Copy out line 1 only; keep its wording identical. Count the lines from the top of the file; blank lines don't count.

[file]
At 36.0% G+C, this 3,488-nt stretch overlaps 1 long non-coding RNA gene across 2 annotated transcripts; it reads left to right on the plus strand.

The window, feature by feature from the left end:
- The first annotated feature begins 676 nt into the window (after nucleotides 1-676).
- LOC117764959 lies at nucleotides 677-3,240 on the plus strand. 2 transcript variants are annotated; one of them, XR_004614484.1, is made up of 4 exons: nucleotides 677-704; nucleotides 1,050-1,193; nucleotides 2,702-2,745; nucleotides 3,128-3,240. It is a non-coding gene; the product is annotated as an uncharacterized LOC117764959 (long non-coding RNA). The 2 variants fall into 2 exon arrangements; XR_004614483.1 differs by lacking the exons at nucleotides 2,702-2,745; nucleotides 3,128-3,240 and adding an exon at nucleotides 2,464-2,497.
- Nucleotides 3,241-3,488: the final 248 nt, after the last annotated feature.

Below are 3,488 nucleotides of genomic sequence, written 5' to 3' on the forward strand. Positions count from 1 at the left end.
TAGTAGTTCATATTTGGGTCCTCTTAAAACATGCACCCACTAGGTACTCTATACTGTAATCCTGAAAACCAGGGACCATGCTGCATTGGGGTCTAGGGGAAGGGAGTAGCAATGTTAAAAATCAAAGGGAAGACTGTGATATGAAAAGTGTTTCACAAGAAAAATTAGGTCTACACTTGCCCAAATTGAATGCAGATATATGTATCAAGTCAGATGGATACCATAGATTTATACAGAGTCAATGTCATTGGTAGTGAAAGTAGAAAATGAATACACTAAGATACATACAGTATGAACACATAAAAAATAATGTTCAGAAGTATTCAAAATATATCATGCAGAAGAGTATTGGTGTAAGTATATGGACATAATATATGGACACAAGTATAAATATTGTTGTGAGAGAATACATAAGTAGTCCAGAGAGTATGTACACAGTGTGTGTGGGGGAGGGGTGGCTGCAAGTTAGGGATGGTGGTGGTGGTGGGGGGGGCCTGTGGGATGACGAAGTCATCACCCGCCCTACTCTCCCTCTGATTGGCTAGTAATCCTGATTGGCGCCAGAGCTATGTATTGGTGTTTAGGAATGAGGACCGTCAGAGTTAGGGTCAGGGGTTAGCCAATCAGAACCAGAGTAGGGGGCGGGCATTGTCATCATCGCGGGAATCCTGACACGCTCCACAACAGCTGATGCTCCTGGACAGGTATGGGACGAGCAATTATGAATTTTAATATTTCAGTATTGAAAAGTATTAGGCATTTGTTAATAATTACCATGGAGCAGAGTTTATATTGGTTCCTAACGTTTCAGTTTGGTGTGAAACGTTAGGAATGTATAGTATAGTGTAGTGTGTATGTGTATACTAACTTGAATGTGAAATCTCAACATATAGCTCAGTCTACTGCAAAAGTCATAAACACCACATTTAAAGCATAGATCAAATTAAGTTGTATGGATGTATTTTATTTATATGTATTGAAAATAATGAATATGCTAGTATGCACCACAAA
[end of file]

At 36.0% G+C, this 3,488-nt stretch overlaps 1 long non-coding RNA gene across 2 annotated transcripts; it reads left to right on the plus strand.